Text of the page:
Cryptojacking Attacks Continue
Some attackers practice cryptojacking - infecting systems with malicious code that uses CPUs to mine for cryptocurrency. Mining refers to solving complex computational challenges, which perpetrates cryptocurrency systems, for which miners receive payment in cryptocurrency as a reward.
Some enterprising attackers have implanted legitimate sites with cryptojacking malware that runs in memory on vulnerable systems that visit the websites (see Government Websites Deliver Cryptocurrency Mining Code).
Mining Rig Hackers Steal $20 Million
Others subvert specialized mining hardware directly, especially if it's been left misconfigured or poorly secured.
One such attack involves scanning for port 8545, a JSON-RPC port that provides an admin interface to systems that mine for monero. Security experts say the port should never be opened to the outside world, because it would allow remote attackers to access the admin panel and take control of the mining equipment. By default, the port is only configured to listen locally.
In March, however, Chinese IT firm Qihoo 360 Netlab warned that it had found multiple instances of systems with port 8545 open to the internet, offering attackers an easy way to make "quick money."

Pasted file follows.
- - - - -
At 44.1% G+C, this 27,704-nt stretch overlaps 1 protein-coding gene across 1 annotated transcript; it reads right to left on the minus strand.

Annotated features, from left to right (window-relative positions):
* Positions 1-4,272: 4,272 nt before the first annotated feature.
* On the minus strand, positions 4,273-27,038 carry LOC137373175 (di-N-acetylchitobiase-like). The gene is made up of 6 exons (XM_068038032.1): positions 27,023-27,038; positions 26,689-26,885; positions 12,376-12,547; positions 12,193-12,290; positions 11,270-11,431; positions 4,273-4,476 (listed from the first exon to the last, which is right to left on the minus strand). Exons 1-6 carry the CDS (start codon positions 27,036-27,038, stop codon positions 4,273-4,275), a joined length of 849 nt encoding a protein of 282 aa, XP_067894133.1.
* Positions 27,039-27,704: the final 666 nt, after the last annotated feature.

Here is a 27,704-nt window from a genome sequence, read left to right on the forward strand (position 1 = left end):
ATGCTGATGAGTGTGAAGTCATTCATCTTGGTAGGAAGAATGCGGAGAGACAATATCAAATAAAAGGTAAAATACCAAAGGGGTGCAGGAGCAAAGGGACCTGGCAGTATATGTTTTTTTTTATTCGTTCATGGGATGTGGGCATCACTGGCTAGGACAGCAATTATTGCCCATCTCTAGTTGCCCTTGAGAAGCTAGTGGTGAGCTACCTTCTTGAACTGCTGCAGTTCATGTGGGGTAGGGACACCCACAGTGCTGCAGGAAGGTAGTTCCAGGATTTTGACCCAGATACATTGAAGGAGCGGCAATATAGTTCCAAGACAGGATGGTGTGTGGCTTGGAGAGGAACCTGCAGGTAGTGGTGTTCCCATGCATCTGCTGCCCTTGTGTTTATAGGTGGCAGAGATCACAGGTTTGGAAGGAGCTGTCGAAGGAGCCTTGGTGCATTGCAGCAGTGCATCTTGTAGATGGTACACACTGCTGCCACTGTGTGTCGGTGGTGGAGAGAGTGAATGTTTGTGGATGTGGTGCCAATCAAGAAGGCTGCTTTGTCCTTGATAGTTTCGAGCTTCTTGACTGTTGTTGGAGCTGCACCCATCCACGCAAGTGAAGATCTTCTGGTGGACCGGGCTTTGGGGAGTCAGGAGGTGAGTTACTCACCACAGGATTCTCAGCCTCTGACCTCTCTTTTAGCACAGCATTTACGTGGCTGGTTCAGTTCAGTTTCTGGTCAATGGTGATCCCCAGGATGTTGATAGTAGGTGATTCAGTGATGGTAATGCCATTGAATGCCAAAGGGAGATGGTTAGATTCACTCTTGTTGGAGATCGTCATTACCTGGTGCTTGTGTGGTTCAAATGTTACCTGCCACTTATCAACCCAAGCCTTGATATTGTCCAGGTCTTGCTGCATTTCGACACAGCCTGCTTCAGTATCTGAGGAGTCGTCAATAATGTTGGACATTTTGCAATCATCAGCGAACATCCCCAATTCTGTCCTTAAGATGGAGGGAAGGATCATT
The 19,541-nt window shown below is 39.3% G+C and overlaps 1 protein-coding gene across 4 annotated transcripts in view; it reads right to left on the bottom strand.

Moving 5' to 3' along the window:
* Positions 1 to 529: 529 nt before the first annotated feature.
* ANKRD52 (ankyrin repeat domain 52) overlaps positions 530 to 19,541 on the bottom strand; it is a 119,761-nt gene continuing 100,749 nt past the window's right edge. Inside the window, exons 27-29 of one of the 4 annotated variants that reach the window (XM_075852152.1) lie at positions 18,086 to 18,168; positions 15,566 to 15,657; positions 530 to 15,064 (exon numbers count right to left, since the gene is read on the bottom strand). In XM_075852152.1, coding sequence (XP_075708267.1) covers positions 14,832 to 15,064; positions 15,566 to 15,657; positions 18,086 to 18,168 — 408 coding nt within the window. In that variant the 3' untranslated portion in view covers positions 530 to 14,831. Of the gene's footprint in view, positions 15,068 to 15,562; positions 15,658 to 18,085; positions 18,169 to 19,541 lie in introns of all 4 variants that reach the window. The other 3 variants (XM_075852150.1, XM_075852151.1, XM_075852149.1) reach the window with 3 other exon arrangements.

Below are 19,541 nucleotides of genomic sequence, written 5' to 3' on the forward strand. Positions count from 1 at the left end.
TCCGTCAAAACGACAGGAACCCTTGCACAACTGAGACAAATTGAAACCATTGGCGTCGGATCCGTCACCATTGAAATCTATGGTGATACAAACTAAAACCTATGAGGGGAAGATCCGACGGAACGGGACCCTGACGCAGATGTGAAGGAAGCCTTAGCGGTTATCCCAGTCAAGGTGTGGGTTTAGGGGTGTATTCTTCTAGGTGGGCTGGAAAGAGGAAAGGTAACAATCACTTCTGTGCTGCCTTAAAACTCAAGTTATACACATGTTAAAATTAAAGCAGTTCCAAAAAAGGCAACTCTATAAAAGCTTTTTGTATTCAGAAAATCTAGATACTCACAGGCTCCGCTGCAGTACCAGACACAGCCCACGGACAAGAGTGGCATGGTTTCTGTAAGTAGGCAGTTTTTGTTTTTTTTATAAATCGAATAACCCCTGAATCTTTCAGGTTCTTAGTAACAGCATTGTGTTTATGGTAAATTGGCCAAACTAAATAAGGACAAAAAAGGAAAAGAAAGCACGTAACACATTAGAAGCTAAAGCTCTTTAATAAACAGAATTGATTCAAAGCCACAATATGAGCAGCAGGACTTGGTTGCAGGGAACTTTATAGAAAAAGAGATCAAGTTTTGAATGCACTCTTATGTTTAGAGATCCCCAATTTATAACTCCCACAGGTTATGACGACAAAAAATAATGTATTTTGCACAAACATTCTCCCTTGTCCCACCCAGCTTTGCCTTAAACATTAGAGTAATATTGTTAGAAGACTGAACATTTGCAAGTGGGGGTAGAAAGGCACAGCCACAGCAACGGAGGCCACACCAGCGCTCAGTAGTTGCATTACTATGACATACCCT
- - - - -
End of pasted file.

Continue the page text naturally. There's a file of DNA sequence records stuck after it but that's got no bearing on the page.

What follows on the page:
Remember this old twitter we posted? Guess how much these guys have in their wallets? Check out this wallet address https://t.co/t4qB17r97J $20,526,348.76, yes, you read it right, more then 20 Million US dollars https://t.co/SXHrdTcb6e— 360 Netlab (@360Netlab) June 11, 2018
Many monero miners appear to have failed to heed its warning. On Monday, 360 Netlab reported that one group appeared to have stolen more than $20 million by taking control of mining rigs for which port 8545 had been left open.
Criminals also continue to test new ways to boost bitcoins and other virtual currency.
In April, an unknown attacker managed to spoof internet routing information by creating a border gateway protocol leak. The result was that anyone who attempted to visit MyEtherWallet.com - a free, open source web app for storing and sending ether-based tokens - was instead routed to an attacker-controlled, look-alike site, which attempted to their cryptocurrency. Thankfully, security experts say, it appears that few users fell for the attack, which was quickly blocked (see Cryptocurrency Heist: BGP Leak Masks Ether Theft).
Pure-play organized crime gangs are not the only ones targeting cryptocurrency exchanges and users. Security experts say teams trained and run by the government of North Korea, for one, have also been trying to steal cryptocurrency to help fund the regime, which has been hampered by serious sanctions (see Report: Investigators Eye North Koreans for Exchange Hack).
Money Laundering Alert
Criminals don't only steal cryptocurrency; they also use it to help launder other ill-gotten gains.
Europol, the EU's law enforcement intelligence agency, estimates that criminals in Europe generate $140 billion in illicit proceeds annually, of which about 3 or 4 percent - $4 billion to $6 billion - is being laundered via cryptocurrencies (see Criminals Hide 'Billions' in Cryptocurrency, Europol Warns).
"While the abuse of bitcoin remains a key enabler for criminal conduct on the internet, a number of other cryptocurrencies are beginning to emerge in the digital underground," including monero, ethereum and zcash, Europol warns.